East Carolina University (ECU) is located in Greenville, North Carolina, the geographic center of the state’s Coastal Plain, a region of small cities and expansive rural areas. Founded in 1907 as a teacher training school, ECU has grown to become a diverse doctoral/research university with more than 21,000 students.
In the early 1960s, a group of leaders from eastern North Carolina proposed that a medical school be established at what was then East Carolina College. They were concerned about the deficit of modern medical care available in the region, and about who would replace the generation of physicians then in practice. Over the next decade, these and other men and women, under the determined leadership of the late Dr. Leo W. Jenkins, chancellor of the college, made the case for their idea to anyone who would listen.
In time, ECU was authorized to establish a health affairs division as a foundation for a medical program, and then a one-year medical school whose participants completed their medical education at the University of North Carolina-Chapel Hill. Finally in 1974, the General Assembly of North Carolina appropriated the funds to establish a four-year medical school at East Carolina University.
The legislature set forth a three-fold mission for the ECU School of Medicine: to increase the supply of primary care physicians to serve the state, to improve the health status of citizens in eastern North Carolina, and to allow minority and disadvantaged students better access to a medical education. In 1999, it was renamed the Brody School of Medicine at East Carolina University, in recognition of the continuous support of the Brody family.
The Brody School of Medicine enrolls 72 students in each class and offers residency and fellowship programs in 23 disciplines to more than 280 physician trainees. The school also offers the doctor of philosophy degree in six biomedical science disciplines, with an enrollment of about 50 students.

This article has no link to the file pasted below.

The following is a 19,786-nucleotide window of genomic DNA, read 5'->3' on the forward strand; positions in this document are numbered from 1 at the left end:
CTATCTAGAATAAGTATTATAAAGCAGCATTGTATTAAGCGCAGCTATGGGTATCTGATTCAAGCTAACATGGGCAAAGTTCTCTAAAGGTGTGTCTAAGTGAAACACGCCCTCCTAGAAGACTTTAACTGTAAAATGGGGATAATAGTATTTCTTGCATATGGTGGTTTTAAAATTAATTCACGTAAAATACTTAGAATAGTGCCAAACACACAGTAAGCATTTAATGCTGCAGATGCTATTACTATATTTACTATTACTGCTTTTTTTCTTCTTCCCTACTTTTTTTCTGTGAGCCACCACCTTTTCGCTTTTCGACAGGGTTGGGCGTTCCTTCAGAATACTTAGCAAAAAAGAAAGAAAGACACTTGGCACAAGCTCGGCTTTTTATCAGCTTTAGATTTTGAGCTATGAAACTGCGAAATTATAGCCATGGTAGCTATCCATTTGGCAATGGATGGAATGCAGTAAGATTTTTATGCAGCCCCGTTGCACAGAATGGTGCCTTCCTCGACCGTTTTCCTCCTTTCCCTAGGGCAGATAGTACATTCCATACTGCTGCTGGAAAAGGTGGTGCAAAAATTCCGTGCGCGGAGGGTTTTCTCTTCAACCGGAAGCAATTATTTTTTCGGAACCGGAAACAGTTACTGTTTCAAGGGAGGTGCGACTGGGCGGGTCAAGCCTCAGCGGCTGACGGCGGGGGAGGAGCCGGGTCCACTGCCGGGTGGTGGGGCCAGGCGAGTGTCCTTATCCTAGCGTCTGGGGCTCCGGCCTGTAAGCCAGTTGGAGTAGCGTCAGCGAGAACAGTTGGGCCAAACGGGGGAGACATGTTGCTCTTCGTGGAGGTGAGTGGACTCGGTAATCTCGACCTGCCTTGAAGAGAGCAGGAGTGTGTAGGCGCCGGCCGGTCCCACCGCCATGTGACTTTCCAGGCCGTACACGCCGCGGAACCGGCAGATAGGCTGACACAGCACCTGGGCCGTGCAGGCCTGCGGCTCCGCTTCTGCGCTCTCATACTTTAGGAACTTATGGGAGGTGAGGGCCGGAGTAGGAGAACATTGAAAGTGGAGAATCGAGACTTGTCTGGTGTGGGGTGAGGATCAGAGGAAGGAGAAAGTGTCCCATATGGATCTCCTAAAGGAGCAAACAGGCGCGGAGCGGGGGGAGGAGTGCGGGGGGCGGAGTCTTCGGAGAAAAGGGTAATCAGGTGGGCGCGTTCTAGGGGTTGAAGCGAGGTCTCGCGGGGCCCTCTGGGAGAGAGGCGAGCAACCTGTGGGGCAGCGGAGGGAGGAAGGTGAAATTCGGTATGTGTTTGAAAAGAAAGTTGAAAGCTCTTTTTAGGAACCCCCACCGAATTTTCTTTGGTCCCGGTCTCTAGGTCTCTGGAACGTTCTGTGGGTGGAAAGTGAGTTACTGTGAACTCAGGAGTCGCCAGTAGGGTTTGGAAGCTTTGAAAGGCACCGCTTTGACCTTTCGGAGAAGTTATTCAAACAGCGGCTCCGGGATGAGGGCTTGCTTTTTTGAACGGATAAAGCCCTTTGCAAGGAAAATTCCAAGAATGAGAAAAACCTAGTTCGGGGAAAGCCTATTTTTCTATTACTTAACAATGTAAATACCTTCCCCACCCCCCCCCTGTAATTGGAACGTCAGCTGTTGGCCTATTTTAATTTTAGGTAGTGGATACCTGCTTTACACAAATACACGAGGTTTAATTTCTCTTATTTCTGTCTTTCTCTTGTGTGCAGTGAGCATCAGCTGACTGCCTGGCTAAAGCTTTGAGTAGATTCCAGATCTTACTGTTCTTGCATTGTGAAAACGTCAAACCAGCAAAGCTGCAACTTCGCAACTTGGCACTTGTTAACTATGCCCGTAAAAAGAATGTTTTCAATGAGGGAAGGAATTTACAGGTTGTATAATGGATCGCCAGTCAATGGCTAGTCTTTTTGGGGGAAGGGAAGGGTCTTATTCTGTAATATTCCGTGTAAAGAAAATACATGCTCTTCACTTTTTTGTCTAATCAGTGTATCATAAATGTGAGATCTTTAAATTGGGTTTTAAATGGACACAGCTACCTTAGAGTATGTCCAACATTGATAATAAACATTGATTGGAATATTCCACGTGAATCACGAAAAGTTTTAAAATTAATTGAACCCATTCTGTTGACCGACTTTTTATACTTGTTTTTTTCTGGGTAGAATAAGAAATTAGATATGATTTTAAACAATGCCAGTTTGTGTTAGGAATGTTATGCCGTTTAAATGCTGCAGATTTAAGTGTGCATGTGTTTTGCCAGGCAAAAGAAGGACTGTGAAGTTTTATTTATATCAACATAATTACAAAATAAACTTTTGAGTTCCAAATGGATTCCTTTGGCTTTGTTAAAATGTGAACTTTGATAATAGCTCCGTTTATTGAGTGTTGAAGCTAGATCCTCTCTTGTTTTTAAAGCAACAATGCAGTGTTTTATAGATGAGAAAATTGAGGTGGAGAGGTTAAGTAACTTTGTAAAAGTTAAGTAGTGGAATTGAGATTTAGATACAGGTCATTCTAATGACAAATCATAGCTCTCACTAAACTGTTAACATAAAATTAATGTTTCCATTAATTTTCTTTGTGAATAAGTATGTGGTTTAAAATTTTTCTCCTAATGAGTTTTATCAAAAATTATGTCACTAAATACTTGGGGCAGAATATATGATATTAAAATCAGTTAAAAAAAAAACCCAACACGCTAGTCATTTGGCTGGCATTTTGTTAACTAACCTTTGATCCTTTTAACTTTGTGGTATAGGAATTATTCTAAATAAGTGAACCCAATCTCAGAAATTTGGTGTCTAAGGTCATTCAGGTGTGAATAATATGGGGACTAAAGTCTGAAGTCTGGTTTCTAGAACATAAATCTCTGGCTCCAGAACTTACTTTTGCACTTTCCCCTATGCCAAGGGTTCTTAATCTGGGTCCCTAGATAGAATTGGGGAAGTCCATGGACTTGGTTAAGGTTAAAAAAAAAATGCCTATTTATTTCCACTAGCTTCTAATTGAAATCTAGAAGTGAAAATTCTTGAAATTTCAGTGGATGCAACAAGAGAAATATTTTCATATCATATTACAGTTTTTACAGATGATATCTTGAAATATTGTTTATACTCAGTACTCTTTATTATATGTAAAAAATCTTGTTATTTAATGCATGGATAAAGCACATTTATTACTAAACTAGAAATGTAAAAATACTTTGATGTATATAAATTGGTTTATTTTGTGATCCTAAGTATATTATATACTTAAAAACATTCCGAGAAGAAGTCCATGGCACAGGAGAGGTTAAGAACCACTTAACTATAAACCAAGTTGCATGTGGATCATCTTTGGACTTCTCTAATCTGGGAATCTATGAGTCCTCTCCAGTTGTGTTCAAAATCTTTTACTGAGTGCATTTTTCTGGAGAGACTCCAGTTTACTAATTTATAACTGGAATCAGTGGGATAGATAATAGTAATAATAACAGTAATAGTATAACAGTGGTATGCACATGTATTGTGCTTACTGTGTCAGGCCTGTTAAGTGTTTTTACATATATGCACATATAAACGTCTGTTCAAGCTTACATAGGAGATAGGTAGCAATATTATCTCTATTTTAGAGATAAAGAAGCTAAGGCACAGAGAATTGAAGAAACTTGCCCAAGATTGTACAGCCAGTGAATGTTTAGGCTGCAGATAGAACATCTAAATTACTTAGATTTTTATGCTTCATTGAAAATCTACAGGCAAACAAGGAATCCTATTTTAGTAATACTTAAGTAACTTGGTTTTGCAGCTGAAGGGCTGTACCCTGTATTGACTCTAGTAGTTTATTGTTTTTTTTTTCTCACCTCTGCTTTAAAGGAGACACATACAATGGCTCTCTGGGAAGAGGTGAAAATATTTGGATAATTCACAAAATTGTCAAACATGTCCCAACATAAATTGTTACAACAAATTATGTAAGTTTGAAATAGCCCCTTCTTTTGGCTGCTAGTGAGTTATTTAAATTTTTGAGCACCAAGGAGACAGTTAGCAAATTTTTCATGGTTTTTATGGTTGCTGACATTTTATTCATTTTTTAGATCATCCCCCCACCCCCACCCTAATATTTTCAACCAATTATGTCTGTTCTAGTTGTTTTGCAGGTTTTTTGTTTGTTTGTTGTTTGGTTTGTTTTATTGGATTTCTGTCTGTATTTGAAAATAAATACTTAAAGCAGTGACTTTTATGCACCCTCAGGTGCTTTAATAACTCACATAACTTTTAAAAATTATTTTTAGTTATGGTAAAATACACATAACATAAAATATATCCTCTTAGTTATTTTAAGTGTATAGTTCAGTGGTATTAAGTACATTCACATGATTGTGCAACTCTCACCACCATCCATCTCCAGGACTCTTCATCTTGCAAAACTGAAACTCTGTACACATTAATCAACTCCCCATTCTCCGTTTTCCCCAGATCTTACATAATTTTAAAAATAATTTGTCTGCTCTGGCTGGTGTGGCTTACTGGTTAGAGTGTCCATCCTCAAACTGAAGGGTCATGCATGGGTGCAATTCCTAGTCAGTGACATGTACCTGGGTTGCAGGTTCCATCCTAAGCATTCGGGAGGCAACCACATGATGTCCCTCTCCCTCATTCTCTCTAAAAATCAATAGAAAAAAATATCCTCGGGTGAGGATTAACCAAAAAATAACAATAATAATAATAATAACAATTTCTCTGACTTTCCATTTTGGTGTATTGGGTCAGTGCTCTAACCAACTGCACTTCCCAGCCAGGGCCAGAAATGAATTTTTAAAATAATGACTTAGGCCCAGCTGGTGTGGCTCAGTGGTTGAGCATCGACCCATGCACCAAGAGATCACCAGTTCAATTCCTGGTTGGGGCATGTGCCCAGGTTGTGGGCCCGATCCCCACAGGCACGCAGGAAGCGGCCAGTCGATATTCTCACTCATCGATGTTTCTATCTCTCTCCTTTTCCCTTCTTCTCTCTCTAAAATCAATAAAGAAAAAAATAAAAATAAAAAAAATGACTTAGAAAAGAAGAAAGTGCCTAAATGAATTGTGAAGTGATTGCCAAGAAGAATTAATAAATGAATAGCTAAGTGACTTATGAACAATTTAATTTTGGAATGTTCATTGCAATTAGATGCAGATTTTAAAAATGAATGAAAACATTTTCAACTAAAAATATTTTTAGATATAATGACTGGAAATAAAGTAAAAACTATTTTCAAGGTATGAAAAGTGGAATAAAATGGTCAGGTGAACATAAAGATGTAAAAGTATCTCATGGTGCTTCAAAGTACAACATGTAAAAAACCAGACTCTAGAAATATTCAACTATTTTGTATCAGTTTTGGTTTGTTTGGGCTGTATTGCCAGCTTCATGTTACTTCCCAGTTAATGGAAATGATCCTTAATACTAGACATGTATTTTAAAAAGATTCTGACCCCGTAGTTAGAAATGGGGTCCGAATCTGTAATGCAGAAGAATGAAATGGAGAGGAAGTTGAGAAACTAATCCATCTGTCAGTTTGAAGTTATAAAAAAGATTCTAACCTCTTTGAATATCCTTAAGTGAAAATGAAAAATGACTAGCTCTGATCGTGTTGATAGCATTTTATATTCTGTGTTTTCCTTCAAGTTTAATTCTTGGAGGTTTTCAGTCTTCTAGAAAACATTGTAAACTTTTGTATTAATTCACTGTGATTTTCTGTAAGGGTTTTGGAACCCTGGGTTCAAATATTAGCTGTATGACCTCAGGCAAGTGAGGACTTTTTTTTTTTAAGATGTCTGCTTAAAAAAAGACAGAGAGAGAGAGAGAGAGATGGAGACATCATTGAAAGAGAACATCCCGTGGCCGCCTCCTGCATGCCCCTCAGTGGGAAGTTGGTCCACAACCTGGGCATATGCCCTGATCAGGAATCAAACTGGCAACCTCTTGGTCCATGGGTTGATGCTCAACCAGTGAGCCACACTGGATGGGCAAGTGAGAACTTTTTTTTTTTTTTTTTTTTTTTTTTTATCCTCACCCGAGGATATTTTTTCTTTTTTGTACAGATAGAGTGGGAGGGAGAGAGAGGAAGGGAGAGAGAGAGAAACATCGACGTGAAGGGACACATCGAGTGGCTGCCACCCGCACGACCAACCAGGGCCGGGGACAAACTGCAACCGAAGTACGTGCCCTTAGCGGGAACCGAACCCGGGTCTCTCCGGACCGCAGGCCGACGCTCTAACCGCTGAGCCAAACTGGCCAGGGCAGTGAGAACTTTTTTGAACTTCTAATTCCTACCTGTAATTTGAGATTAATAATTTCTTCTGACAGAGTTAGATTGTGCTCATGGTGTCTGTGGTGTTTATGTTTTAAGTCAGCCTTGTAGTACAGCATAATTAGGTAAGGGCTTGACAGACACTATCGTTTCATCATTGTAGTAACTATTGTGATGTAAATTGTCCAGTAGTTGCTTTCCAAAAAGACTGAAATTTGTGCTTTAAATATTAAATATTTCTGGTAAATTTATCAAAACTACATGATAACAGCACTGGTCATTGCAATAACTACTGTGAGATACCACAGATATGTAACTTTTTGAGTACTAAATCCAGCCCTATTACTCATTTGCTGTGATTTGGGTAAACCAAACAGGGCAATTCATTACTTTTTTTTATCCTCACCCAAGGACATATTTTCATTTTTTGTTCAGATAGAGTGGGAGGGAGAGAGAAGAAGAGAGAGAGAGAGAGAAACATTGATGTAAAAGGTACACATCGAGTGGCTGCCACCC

The medical school is regarded as a national leader in rural medicine and is known for producing well-rounded physician graduates who excel in a variety of disciplines. Over the last few years, the school has achieved national recognition for clinical advances in robotic and bariatric surgery, diabetes research and education, and in the use of telemedicine in a rural area.
The medical school shares a campus with its teaching affiliate, Pitt County Memorial Hospital, a 745-bed referral center and the flagship of University Health Systems of Eastern Carolina, a six-hospital system. The university also operates two of North Carolina’s largest schools of nursing and allied health sciences, which will relocate to a consolidated health sciences campus in 2006.
The school recently recruited a new dean, its fourth. Cynda Johnson, MD, MBA, was previously head of the Department of Family Medicine at the University of Iowa.
For more information about the Brody School of Medicine, please go to 〈www.ecu.edu/med〉.
Heath Sciences News and Information
East Carolina University